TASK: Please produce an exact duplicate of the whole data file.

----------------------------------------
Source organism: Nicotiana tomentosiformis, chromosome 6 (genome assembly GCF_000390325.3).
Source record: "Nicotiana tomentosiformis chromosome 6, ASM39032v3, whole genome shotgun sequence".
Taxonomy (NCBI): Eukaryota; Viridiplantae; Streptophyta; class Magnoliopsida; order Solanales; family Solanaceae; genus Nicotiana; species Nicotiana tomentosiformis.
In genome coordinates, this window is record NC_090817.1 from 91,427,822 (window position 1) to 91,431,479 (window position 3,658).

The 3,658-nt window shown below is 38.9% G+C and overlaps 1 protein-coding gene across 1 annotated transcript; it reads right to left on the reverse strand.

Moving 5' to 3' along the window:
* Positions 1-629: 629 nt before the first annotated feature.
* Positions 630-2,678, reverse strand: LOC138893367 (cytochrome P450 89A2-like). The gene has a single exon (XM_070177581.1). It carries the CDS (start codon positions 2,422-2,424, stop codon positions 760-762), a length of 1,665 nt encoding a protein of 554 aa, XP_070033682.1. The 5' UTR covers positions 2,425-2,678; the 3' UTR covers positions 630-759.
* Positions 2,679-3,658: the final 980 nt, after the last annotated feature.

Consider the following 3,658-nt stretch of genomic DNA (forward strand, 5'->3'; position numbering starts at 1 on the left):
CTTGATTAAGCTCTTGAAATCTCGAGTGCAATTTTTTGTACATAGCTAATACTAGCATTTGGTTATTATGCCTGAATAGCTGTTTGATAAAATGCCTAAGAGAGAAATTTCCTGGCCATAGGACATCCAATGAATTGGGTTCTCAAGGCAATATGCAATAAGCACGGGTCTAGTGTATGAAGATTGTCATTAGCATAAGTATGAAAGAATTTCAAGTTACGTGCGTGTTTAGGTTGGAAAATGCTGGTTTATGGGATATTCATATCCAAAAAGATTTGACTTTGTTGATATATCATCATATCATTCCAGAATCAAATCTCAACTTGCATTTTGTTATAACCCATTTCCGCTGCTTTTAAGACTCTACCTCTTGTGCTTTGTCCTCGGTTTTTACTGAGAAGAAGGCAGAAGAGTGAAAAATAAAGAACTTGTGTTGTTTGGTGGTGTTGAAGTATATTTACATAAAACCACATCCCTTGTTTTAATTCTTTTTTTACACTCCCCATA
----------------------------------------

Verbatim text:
Source organism: Nicotiana tomentosiformis, chromosome 6 (genome assembly GCF_000390325.3).
Source record: "Nicotiana tomentosiformis chromosome 6, ASM39032v3, whole genome shotgun sequence".
Taxonomy (NCBI): Eukaryota; Viridiplantae; Streptophyta; class Magnoliopsida; order Solanales; family Solanaceae; genus Nicotiana; species Nicotiana tomentosiformis.
In genome coordinates, this window is record NC_090817.1 from 91,427,822 (window position 1) to 91,431,479 (window position 3,658).

The 3,658-nt window shown below is 38.9% G+C and overlaps 1 protein-coding gene across 1 annotated transcript; it reads right to left on the reverse strand.

Moving 5' to 3' along the window:
* Positions 1-629: 629 nt before the first annotated feature.
* Positions 630-2,678, reverse strand: LOC138893367 (cytochrome P450 89A2-like). The gene has a single exon (XM_070177581.1). It carries the CDS (start codon positions 2,422-2,424, stop codon positions 760-762), a length of 1,665 nt encoding a protein of 554 aa, XP_070033682.1. The 5' UTR covers positions 2,425-2,678; the 3' UTR covers positions 630-759.
* Positions 2,679-3,658: the final 980 nt, after the last annotated feature.

Consider the following 3,658-nt stretch of genomic DNA (forward strand, 5'->3'; position numbering starts at 1 on the left):
CTTGATTAAGCTCTTGAAATCTCGAGTGCAATTTTTTGTACATAGCTAATACTAGCATTTGGTTATTATGCCTGAATAGCTGTTTGATAAAATGCCTAAGAGAGAAATTTCCTGGCCATAGGACATCCAATGAATTGGGTTCTCAAGGCAATATGCAATAAGCACGGGTCTAGTGTATGAAGATTGTCATTAGCATAAGTATGAAAGAATTTCAAGTTACGTGCGTGTTTAGGTTGGAAAATGCTGGTTTATGGGATATTCATATCCAAAAAGATTTGACTTTGTTGATATATCATCATATCATTCCAGAATCAAATCTCAACTTGCATTTTGTTATAACCCATTTCCGCTGCTTTTAAGACTCTACCTCTTGTGCTTTGTCCTCGGTTTTTACTGAGAAGAAGGCAGAAGAGTGAAAAATAAAGAACTTGTGTTGTTTGGTGGTGTTGAAGTATATTTACATAAAACCACATCCCTTGTTTTAATTCTTTTTTTACACTCCCCATA